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Benedict

I Know That The General Consensus Is There's Far Too Many People Renting, But . . .

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http://news.bbc.co.uk/1/hi/uk/6294274.stm

I'm not sure the image will load, but check the graph at the bottom of the page.

Key figures - in 1971 the housing stock was roughly 50% owner occupied, 30% council and 20% rented. Currently the stock is 70% owner occupied, about 12% rented and 18% council.

There used to be way more rental properties and far less owner occupied properties. I know it's all horribly unfair that some people can't own their own home, but in a wider historical context there seems to be more home ownership and less rentals than normal. Is it that bad if people are stuck renting?

And interestingly between 1991 and 2001 there was no real increase in home ownership, so even though people could take advantage of a low point in the cycle they obviously didn't.

Although obviously house prices are still bad and all BTL owners are still bastards, mkay.

Housing_Graph.gif

post-9352-1184255959_thumb.jpg

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http://news.bbc.co.uk/1/hi/uk/6294274.stm

I'm not sure the image will load, but check the graph at the bottom of the page.

Key figures - in 1971 the housing stock was roughly 50% owner occupied, 30% council and 20% rented. Currently the stock is 70% owner occupied, about 12% rented and 18% council.

There used to be way more rental properties and far less owner occupied properties. I know it's all horribly unfair that some people can't own their own home, but in a wider historical context there seems to be more home ownership and less rentals than normal. Is it that bad if people are stuck renting?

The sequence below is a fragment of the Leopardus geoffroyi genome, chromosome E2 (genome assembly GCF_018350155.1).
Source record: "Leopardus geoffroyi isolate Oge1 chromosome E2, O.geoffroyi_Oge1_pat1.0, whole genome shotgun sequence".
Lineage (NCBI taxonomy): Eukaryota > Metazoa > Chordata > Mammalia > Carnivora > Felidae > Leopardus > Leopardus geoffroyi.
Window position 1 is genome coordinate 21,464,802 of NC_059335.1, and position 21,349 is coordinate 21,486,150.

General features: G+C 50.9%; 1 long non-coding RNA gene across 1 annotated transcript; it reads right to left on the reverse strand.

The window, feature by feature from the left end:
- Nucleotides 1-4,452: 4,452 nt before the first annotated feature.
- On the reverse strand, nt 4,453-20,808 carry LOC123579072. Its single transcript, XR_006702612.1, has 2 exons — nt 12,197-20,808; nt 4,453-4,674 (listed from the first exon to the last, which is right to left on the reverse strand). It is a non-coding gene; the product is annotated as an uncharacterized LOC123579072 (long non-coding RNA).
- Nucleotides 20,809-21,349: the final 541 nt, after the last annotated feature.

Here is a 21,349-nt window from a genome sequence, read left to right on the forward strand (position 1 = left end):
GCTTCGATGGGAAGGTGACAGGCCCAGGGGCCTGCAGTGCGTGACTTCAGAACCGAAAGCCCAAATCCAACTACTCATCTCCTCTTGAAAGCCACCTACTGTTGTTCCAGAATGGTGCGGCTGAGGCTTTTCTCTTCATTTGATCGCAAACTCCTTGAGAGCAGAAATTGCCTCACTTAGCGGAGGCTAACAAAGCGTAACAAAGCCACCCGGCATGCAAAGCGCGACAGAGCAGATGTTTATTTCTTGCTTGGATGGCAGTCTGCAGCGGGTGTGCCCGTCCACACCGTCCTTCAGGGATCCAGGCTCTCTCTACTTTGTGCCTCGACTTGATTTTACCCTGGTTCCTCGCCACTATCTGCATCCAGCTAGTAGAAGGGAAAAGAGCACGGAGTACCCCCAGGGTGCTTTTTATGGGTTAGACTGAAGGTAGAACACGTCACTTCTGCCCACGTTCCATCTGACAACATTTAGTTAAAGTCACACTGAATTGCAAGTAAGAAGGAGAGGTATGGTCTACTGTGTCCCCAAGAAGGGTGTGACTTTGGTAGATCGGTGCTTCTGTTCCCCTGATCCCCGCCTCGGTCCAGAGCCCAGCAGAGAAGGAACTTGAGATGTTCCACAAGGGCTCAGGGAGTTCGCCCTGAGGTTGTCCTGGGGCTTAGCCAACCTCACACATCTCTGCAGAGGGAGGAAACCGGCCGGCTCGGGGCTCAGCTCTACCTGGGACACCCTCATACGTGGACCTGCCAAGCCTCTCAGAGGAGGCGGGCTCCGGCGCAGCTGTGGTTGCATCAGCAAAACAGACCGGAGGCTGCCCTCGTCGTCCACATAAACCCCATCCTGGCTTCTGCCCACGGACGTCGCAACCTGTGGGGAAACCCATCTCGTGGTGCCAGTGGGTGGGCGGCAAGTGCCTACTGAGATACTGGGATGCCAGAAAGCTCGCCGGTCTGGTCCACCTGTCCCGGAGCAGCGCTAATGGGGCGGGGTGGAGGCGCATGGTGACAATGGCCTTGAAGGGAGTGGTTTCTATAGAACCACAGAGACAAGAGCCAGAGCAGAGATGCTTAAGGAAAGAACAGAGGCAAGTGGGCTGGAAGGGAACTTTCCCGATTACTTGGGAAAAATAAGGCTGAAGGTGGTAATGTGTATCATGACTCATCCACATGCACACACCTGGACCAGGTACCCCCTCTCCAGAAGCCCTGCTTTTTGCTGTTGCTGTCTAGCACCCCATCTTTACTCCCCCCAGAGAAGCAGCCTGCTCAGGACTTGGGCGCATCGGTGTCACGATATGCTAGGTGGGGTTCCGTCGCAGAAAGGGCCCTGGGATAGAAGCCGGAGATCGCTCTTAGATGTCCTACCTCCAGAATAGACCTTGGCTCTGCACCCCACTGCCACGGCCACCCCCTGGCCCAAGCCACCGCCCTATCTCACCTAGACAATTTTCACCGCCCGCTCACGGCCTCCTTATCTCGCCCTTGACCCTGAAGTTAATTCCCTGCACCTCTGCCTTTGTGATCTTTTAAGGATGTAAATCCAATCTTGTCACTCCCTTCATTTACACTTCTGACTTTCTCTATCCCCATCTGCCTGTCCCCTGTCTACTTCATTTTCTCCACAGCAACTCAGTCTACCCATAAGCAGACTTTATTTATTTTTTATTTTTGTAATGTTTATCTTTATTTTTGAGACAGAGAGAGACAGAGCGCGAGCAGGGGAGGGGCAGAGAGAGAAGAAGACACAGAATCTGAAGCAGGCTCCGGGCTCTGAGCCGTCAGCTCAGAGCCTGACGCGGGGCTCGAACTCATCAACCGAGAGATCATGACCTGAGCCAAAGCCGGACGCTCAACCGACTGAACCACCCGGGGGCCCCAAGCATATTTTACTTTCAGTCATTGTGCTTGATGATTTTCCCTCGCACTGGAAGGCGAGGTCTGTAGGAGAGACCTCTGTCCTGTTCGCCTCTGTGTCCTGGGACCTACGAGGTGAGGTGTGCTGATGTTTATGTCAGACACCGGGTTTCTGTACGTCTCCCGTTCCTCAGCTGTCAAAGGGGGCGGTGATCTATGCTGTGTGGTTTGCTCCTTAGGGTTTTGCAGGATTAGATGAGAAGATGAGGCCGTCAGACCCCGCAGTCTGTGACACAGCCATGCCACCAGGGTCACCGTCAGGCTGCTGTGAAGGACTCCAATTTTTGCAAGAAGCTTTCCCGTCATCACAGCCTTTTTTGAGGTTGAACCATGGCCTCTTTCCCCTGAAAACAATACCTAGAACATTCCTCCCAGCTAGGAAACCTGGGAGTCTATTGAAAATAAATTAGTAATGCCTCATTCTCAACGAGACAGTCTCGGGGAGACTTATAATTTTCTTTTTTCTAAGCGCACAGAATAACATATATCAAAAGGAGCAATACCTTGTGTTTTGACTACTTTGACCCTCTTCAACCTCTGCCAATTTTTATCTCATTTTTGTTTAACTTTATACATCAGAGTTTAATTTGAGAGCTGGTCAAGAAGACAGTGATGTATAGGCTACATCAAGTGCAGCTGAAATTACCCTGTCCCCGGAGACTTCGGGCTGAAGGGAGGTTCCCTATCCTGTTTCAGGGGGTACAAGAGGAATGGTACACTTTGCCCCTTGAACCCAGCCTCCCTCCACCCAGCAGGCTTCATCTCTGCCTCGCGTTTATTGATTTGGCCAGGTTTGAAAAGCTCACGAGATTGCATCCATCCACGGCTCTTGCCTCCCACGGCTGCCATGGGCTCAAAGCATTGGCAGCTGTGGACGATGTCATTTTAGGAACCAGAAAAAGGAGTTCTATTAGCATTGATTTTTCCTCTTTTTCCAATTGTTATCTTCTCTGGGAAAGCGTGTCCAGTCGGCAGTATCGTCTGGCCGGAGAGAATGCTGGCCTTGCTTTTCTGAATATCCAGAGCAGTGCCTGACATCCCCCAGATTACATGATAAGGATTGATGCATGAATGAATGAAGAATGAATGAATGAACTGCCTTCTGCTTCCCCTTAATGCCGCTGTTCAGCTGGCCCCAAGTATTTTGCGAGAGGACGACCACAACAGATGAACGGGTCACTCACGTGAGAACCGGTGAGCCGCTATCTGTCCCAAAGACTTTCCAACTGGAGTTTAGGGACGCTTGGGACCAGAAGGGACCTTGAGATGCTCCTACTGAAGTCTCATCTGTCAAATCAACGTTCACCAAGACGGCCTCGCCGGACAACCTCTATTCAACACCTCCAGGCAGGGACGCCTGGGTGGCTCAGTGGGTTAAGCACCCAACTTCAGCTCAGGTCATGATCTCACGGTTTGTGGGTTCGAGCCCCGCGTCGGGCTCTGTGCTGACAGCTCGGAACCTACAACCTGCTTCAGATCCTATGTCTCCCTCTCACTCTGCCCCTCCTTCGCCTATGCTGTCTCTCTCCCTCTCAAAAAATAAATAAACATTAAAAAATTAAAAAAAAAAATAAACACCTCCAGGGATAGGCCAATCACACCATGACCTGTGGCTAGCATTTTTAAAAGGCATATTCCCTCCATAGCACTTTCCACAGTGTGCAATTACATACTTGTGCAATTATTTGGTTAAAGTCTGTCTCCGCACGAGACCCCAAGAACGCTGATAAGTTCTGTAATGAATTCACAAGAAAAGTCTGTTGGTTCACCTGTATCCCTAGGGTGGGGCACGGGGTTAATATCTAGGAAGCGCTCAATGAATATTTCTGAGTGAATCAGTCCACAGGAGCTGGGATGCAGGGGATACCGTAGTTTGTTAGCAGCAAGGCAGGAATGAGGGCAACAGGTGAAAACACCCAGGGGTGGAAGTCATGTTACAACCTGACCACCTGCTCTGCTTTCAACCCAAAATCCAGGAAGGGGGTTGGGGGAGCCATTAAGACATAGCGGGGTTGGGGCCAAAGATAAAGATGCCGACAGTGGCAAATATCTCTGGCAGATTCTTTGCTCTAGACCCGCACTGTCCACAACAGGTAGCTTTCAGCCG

And interestingly between 1991 and 2001 there was no real increase in home ownership, so even though people could take advantage of a low point in the cycle they obviously didn't.

Although obviously house prices are still bad and all BTL owners are still bastards, mkay.

Break those figures down by age group and you'll see where the anger comes from.

This isn't really about the overall percentage of home ownership, but of middle class young people who just a decade ago could afford to buy a house are now stuck renting from flats. And hence birth rates among middle class twenty somethings are plummeting.

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Good post mate.

And what does this highlight.

It highlights that during Labours years of power, they have always pushed the working classes into becoming slaves in rented accomodation.

Take a look at when home ownership took off for the working classes, and you will find it will always be under the Tories.

You have what you voted for, feeding the poor who are workshy, providing jobs in the public sector for the workshy, has cost the working classes the opportunity of having a civilised life bringing up their family in their own home.

Is that a price you are happy to pay? If you are, then Vote for the Labour Party at the next election, they have even bigger plans afoot to redistribute the wealth of hard working British Families.

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Break those figures down by age group and you'll see where the anger comes from.

This isn't really about the overall percentage of home ownership, but of middle class young people who just a decade ago could afford to buy a house are now stuck renting from flats. And hence birth rates among middle class twenty somethings are plummeting.

Thank Labour - they did it.

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